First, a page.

|A very large rug on the loom; note that weaving is done from bottom to top|
In order to understand why there is a light and dark side of an Oriental rug, first you need to learn a little about the parts of a hand knotted rug.
|Photo courtesy of rugchick.com|
- The warp threads run lengthwise (or north to south, top to bottom) and make up the fringes of a rug.
- The weft threads run across the width of the rug, (or east to west, side to side.)
- The selvage or edge of the rug is made by wrapping several warp threads at the edge of the rug with yarn to reinforce this part of the rug.
- The knots which are tied to the warps create the pile or nap of the rug.
You can usually determine the "dark side" of the rug by standing at the end of the rug and running your hand toward you and the pile will feel smoother. Alternately, the "light side" of a rug will feel rougher when you run your hand on the pile.
The rug's light and dark sides result, in part, from the pile direction, although some Oriental rugs may have more pronounced light and dark sides because of the weaving style and the luster of the fiber.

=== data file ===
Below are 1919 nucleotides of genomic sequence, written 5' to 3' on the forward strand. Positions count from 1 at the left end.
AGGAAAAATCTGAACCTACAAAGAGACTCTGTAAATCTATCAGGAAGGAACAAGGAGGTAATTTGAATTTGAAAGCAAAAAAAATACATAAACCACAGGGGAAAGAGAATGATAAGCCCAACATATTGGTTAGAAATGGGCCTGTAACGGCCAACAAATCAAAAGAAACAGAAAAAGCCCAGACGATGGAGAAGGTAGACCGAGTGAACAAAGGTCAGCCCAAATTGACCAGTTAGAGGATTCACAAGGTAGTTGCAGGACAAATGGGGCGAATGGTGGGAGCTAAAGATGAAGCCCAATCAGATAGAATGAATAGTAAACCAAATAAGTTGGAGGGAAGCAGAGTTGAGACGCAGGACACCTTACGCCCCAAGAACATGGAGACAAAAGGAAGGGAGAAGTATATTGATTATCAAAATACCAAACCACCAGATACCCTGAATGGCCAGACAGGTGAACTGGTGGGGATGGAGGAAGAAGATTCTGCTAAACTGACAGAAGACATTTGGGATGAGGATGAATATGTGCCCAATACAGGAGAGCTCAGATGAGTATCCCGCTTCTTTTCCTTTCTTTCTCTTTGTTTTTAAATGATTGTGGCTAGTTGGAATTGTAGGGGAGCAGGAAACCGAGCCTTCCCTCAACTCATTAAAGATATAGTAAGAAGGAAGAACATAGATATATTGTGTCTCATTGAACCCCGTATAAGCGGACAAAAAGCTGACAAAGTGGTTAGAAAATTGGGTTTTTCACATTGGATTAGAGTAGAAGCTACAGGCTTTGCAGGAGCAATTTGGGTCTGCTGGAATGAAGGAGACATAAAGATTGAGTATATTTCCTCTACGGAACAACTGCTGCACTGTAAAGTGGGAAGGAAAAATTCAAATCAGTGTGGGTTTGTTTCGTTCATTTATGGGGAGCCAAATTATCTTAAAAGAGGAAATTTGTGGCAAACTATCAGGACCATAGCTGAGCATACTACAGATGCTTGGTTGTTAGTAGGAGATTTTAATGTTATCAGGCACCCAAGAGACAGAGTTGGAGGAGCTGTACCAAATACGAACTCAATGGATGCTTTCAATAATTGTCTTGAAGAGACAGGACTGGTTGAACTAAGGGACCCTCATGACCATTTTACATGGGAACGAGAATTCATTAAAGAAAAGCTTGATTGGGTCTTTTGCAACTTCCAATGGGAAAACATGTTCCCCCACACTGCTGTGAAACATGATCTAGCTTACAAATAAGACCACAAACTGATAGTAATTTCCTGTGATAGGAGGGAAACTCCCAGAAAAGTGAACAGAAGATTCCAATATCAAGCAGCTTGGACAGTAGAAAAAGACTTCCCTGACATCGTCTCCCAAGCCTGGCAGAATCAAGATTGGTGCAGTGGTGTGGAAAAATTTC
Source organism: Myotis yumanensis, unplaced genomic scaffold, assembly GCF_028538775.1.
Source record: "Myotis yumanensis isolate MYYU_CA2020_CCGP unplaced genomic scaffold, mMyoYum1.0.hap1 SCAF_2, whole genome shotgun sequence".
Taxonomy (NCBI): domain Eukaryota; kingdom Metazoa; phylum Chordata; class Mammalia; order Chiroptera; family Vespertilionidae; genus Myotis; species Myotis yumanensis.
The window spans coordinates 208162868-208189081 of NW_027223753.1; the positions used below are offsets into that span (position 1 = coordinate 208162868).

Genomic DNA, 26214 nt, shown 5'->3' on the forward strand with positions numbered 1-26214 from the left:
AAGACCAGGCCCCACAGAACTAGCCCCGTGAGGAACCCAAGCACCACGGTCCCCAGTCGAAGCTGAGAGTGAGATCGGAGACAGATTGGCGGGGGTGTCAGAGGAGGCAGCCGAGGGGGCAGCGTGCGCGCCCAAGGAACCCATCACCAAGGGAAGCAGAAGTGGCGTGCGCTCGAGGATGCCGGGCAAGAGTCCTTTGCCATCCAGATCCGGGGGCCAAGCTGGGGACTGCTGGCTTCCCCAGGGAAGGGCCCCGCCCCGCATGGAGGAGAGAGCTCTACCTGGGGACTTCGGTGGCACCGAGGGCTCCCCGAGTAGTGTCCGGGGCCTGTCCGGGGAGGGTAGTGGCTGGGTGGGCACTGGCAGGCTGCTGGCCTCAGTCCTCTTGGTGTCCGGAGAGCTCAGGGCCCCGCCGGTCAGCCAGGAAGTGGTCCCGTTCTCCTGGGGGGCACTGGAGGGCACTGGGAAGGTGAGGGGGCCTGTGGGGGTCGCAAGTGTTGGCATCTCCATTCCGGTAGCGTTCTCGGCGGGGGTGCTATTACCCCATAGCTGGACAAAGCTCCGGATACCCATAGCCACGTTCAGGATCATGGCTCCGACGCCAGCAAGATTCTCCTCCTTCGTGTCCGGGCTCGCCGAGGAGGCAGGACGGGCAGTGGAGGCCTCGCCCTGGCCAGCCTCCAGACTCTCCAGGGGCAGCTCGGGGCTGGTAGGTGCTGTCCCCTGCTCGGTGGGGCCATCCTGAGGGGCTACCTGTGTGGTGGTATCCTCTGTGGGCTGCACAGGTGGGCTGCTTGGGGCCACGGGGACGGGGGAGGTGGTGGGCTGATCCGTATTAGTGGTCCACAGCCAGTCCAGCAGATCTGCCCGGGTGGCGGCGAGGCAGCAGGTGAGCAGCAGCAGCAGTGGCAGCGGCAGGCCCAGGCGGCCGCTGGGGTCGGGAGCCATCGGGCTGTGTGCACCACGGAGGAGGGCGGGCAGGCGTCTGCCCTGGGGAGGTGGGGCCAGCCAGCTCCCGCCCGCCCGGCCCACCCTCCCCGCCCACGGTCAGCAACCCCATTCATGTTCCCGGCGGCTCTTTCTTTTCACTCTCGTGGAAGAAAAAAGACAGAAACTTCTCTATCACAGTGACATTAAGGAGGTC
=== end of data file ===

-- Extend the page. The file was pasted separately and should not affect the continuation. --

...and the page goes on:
Pile fibers lay at an angle where they will do one of two things: reflect or absorb light. On the rug's lighter side, light reflects off the fiber's sides, giving the pile a brighter sheen. From the dark side of the rug, your view is the cut tips of the wool which absorb light rather than reflect it, appearing to give the rug a deeper tone.
The photographs below are the same rug under the same lighting.
|Light end of an Oriental rug|
|Dark end of an Oriental rug|
Another article you may be interested in:
You can count the knots, although knots don’t count!
Come by our Virginia Beach Rug Store to learn more about Oriental rugs!
Mark Gonsenhauser's Rug and Carpet Superstore
4153 Virginia Beach Blvd.
Virginia Beach, VA 23452